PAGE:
As well as these works there's a canvas that I started yesterday which is driving me mad! The colours are in reality much brighter (iPad photos tend not to be too accurate). Hubby says 'leave it alone' but when I am frustrated by a painting it generally means that I need to do more work on it. Sometimes the extra pushing at a painting really improves it, sometimes the whole painting gets lost, but it always improves your general practice to push for more. The thing is to never be afraid to want more.

Friday, 14 September 2018

Something about My Painting Process

'Feeling My Way Through the Land,' acrylic and ink on canvas, 100 x 80 cm

Before I begin a really large (120 x 160 cm) canvas I have been working on several medium sized paintings as a kind of preparation for working on a larger arena. I also wanted to explore some landscape elements I may use in the large painting which will be submitted to an international exhibition when finished. (Not a lot of pressure, then!)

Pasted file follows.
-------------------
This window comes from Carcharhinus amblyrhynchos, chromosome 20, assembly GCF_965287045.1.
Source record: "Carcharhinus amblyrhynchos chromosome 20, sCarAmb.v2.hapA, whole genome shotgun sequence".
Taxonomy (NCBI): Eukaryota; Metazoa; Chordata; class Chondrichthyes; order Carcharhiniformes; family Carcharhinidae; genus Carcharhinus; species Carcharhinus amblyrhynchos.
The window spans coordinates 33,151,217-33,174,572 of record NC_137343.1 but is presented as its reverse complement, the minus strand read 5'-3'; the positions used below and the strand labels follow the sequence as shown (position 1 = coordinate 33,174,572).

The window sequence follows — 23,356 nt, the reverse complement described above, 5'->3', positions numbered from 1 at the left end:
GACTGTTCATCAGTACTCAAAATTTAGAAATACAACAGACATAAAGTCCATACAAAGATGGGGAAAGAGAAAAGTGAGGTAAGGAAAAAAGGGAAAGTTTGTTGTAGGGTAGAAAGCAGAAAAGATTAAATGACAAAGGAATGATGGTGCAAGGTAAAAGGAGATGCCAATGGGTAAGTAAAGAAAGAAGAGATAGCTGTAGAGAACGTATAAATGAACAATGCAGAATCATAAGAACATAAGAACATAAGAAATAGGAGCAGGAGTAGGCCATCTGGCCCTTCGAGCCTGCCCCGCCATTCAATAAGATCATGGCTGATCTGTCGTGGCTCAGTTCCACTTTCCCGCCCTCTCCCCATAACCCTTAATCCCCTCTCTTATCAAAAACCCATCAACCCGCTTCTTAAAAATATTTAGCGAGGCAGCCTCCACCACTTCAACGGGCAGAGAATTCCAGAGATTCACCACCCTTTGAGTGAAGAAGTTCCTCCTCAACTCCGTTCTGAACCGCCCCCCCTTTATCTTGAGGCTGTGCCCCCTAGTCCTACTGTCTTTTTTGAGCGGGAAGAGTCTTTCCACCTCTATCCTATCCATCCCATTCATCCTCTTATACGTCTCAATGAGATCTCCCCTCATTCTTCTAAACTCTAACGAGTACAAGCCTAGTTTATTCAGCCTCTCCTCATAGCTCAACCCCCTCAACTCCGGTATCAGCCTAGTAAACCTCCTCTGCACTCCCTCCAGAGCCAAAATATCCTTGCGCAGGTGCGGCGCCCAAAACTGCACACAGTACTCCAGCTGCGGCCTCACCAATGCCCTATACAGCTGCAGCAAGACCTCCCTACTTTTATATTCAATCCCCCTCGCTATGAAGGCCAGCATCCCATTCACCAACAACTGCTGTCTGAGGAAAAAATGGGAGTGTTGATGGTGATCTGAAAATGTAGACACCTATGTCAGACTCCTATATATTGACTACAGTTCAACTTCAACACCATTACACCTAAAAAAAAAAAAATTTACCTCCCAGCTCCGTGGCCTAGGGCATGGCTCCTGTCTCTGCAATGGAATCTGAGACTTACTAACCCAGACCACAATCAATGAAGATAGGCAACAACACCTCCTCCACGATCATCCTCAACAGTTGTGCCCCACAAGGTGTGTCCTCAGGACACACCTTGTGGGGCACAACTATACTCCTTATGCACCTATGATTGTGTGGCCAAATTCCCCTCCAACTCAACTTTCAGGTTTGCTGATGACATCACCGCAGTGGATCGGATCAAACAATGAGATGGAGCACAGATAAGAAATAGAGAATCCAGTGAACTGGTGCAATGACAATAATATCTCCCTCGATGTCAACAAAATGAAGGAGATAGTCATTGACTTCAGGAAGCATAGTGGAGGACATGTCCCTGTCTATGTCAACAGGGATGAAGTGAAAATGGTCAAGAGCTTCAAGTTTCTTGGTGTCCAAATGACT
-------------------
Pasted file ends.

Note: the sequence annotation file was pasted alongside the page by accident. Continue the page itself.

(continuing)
The two medium sized canvases I am posting show how I often approach my series of landscape 'poems' from slightly different angles. The first, 'Feeling My Way Through the Landscape' was evaluated during frequent short breaks.  After the initial calligraphy I took time to think about each area before making changes. Some areas of detail remained untouched, some were painted over so that the lovely pale brown under-painting shone through. I wanted that base colour to have an emotional impact and for my mark-making to be like my emotional footsteps across an emerging landscape. My landscape experiences are so important to me that often my paintings are inspired by these. I like the mark making and colours to be almost like 'tracks' across the land.

'The Pathway to Forever,' acrylic and ink on canvas, 100 x 80 cm